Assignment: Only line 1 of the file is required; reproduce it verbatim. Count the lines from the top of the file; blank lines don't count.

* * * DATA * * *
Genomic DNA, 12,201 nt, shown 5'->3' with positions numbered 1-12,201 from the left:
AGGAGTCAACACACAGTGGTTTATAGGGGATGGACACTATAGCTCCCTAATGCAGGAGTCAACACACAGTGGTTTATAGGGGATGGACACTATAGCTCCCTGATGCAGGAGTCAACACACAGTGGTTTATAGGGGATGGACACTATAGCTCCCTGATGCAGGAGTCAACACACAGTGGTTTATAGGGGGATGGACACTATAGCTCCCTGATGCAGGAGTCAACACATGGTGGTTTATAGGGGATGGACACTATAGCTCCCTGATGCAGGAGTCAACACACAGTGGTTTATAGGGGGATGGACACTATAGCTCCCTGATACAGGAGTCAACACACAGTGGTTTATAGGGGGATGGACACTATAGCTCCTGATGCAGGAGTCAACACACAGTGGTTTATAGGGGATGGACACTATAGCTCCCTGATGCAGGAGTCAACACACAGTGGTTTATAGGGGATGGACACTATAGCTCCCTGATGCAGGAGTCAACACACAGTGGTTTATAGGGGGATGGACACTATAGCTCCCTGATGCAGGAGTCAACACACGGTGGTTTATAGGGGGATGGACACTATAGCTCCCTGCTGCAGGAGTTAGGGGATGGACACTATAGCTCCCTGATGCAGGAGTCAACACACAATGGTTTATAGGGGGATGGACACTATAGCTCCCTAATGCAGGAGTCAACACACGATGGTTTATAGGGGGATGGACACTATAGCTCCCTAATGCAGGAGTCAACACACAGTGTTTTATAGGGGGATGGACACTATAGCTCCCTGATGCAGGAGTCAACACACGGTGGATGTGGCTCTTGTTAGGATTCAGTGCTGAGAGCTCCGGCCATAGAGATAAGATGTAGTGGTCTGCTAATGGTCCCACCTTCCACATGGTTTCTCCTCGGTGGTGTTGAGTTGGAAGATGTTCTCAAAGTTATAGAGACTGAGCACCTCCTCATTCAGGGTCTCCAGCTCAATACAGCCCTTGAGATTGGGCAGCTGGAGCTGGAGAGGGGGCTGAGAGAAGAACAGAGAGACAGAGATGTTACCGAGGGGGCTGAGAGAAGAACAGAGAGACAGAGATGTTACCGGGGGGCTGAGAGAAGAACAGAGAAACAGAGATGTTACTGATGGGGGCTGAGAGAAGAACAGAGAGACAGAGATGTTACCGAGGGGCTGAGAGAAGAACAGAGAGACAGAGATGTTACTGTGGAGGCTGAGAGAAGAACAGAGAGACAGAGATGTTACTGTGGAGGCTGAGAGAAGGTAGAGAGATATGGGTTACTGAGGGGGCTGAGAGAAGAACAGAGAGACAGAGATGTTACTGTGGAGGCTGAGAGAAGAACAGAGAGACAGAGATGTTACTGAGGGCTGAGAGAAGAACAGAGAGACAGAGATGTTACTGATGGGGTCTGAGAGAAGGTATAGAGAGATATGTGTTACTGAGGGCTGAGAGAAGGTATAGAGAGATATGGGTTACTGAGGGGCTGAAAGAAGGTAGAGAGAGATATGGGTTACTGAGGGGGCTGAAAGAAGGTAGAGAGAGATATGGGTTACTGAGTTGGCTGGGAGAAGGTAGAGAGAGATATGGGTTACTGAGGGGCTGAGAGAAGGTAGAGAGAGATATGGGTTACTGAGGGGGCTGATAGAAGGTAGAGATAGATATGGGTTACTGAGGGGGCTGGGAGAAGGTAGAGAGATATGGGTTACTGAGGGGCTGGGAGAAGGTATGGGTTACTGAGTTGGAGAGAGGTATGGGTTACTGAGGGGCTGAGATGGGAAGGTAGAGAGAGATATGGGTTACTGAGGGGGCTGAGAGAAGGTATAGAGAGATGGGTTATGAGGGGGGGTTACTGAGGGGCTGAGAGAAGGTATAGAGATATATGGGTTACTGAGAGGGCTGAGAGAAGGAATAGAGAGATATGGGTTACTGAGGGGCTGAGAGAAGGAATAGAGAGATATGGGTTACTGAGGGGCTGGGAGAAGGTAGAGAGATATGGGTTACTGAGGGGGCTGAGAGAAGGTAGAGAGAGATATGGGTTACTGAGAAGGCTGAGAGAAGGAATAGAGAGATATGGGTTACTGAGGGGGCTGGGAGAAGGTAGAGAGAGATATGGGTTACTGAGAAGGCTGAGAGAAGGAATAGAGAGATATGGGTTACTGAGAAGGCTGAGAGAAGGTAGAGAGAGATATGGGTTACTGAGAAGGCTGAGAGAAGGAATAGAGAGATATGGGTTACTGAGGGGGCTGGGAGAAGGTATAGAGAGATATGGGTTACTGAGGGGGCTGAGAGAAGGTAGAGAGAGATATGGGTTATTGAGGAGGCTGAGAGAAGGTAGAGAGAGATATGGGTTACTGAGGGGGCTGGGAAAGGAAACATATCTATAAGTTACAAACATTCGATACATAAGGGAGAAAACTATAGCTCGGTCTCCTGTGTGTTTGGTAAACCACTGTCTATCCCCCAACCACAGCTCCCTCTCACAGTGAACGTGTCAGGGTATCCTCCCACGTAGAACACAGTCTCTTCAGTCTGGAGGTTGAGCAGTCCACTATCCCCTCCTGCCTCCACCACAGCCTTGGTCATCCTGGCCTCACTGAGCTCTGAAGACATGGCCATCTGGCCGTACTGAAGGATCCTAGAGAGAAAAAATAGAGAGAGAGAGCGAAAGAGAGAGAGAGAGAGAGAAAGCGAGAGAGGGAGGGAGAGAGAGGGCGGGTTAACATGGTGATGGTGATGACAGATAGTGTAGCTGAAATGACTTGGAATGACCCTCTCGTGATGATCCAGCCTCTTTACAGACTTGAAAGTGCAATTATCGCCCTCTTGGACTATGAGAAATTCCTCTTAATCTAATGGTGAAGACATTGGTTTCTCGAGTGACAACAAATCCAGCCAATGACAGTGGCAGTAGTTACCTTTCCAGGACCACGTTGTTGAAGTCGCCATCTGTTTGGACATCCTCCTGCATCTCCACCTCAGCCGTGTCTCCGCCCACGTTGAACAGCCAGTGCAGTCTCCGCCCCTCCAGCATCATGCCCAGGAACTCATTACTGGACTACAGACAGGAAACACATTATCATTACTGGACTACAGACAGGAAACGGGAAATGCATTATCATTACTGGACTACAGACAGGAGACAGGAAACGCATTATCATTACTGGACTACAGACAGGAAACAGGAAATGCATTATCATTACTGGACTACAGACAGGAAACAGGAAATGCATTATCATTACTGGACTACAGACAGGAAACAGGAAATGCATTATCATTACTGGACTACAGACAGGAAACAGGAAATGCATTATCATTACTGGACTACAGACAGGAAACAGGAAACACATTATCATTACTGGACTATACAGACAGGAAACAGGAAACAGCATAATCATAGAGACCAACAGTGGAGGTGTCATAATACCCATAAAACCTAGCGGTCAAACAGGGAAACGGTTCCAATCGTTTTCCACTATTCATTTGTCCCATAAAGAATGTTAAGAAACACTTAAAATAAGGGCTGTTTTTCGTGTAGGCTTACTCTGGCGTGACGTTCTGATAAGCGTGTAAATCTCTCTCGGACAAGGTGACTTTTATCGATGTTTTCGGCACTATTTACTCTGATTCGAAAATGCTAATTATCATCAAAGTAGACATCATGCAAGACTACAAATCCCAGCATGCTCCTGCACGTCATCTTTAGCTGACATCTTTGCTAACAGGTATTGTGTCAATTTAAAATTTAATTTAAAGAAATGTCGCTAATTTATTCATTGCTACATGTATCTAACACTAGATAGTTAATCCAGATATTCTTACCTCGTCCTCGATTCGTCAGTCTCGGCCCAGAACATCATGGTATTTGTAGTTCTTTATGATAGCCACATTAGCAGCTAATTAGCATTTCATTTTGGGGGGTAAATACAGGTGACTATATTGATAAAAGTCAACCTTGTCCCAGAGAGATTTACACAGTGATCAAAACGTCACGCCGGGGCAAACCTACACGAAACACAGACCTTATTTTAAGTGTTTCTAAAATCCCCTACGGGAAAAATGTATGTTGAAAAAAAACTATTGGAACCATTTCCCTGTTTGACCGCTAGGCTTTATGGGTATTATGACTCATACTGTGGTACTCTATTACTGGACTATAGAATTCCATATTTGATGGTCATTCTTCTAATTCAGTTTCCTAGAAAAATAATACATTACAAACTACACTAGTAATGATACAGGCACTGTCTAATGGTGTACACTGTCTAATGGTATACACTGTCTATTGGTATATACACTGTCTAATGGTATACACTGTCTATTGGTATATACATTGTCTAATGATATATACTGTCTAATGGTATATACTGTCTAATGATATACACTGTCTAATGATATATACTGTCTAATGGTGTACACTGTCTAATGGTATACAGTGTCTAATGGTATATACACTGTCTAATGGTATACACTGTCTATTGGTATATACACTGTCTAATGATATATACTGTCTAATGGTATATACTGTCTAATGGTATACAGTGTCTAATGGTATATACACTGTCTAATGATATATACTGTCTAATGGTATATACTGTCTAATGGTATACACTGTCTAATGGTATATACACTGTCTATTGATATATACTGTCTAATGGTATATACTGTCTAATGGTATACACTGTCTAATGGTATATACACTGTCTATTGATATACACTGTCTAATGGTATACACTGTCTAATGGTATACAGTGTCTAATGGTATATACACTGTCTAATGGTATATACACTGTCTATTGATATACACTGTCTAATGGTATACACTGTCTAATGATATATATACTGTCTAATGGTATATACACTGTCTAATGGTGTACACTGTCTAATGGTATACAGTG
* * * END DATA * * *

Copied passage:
Genomic DNA, 12,201 nt, shown 5'->3' with positions numbered 1-12,201 from the left: